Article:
Short-term rental public hearings continue at the city level. I just watched the city planning commission’s latest public hearings, this since the recent commission study commissioned by the city has been released.
As readers of my blog know, I am in favor of STRs being allowed, albeit with STRONG provisions including increasing public profile sites, neighbor reviews, and data sharing between sites.
After reading quickly through the long report (will read more thoroughly over the next weeks), it is clear to me that there are some flaws that need to be addressed including taxation and data sharing.
(by the way, I don’t appreciate how many residents of other neighborhoods when testifying feel the need to dismiss the French Quarter and state that it is not a neighborhood; we are and remain the classic version of the mixed-use neighborhood with residential, commercial, short-term and entertainment districts. Even the NOCVB feels the need to oversimplify the requests of visitors looking for “authentic New Orleans” and things to do outside of the FQ; let’s be clear that the Quarter is authentic New Orleans and that many of those visitors ask about other areas after they have visited previously, using the Quarter primarily. I believe QoL enforcement is likely higher in our neighborhood by our residents who are hyper-vigilant in watching their block and larger area. So stop dismissing us as a neighborhood.)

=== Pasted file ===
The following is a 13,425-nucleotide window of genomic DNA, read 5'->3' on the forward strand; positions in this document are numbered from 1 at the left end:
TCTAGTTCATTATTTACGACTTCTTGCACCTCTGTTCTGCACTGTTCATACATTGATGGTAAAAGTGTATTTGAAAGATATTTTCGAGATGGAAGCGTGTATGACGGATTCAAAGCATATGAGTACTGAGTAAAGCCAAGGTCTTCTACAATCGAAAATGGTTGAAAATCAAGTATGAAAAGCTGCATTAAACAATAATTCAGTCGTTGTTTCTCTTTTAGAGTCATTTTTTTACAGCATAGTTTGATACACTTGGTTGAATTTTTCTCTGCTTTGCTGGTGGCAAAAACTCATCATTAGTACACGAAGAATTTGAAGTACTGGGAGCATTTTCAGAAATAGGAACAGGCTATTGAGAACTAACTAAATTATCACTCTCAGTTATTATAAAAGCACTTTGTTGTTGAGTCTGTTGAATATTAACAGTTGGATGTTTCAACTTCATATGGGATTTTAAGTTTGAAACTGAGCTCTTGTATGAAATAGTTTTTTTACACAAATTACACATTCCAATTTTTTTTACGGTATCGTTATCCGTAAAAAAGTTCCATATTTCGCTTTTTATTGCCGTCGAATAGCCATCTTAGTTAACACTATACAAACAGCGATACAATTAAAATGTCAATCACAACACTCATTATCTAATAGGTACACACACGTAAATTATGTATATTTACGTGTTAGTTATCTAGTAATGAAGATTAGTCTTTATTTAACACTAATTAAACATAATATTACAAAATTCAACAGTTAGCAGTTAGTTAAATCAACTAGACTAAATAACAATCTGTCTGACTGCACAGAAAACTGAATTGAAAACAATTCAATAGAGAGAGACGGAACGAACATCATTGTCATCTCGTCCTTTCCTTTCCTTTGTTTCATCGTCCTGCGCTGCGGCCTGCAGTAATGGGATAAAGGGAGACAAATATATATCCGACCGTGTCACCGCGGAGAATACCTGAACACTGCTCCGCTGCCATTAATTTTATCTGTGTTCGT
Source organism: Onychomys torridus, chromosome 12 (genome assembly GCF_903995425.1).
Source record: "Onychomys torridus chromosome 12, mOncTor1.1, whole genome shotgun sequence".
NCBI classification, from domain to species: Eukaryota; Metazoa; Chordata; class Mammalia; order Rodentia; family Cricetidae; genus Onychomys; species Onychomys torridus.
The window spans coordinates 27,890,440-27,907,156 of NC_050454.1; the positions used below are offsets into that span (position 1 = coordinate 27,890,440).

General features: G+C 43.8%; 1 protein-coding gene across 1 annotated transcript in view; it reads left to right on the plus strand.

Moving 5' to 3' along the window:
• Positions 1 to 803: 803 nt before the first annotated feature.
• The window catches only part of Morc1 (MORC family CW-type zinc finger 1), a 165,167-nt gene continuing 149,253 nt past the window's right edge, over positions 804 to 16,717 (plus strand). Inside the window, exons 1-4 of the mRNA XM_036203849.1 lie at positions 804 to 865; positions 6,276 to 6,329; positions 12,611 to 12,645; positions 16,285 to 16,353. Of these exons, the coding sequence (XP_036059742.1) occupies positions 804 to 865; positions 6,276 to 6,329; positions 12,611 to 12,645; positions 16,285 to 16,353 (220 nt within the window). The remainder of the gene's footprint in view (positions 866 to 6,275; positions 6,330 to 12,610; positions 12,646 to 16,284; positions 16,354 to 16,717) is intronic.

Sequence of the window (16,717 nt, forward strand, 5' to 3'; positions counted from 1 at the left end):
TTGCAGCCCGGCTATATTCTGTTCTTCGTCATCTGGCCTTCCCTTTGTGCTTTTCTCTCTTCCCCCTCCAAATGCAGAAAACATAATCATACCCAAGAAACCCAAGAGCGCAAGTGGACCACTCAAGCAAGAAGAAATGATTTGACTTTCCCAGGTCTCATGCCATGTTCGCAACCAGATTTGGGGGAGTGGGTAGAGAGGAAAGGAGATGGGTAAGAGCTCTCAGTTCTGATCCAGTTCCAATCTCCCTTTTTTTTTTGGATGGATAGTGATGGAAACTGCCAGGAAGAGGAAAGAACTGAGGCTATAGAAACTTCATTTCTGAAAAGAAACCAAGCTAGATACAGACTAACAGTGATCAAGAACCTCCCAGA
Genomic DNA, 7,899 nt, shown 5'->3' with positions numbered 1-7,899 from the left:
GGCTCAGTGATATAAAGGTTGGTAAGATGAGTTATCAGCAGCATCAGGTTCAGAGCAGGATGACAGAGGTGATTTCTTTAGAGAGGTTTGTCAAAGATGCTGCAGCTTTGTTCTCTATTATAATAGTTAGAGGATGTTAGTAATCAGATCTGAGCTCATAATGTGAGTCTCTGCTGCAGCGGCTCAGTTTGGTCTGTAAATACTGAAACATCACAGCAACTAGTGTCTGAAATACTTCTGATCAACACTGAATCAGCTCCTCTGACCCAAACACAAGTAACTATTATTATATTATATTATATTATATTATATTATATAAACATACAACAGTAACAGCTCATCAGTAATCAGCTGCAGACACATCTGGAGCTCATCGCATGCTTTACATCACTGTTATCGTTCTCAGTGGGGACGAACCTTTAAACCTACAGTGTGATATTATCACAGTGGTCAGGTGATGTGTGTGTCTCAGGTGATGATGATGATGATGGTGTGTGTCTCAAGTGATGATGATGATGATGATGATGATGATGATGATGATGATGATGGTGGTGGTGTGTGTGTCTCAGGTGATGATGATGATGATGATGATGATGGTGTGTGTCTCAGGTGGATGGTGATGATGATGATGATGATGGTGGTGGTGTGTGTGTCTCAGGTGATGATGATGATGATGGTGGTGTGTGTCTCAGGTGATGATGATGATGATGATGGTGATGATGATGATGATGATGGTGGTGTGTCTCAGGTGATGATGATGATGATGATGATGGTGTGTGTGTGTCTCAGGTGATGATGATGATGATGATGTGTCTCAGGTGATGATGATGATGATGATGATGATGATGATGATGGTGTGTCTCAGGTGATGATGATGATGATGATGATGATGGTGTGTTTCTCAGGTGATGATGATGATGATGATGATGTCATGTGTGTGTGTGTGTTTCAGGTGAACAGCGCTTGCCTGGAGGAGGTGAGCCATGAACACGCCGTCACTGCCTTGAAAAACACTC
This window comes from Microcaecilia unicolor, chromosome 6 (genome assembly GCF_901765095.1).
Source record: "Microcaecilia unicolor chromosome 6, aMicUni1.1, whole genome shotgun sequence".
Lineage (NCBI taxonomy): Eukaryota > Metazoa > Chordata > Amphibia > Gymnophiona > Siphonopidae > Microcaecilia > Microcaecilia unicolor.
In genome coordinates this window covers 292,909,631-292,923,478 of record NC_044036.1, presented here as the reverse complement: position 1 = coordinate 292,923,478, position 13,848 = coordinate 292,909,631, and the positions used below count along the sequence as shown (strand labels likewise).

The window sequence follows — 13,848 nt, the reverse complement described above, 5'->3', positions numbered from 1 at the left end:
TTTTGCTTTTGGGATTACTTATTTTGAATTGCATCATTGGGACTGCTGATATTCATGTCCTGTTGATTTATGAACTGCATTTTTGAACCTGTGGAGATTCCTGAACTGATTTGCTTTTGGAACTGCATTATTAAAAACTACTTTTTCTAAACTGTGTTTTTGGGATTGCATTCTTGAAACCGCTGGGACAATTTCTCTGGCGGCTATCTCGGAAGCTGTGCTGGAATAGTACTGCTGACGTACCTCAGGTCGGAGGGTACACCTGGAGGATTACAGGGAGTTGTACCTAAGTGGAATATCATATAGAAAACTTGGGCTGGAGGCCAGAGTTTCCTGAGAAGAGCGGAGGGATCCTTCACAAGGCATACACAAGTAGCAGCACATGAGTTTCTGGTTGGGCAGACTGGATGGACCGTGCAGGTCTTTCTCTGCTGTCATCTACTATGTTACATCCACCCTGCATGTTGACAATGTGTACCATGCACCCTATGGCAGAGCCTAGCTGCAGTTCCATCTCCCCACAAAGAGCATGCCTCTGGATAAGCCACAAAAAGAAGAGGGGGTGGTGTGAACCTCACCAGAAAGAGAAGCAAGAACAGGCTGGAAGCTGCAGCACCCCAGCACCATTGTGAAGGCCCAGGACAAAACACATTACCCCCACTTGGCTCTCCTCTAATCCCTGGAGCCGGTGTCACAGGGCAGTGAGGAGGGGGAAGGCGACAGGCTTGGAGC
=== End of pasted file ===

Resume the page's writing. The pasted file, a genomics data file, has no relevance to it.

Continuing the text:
As a matter of fact, the French Quarter knows best what STRs can do well and what they can do badly. Because of that, a few owner-occupied rentals should be allowed but fined at a high rate in the Quarter.
•As Meg Lousteau pointed out in her 2 minutes, why not require data from sharing sites instead of shrugging and saying it is impossible to regulate this industry?
•I also disagree with opponents who stated that this is a commercial use with residential impacts; I think that the best and most use of STRs is the opposite and should be regulated as such.
•If the current regulations for rentals require two months in the French Quarter and one month at a minimum elsewhere in city, then why not cap STR at that numeric level? so 6 for year in the Quarter and 12 elsewhere per rental?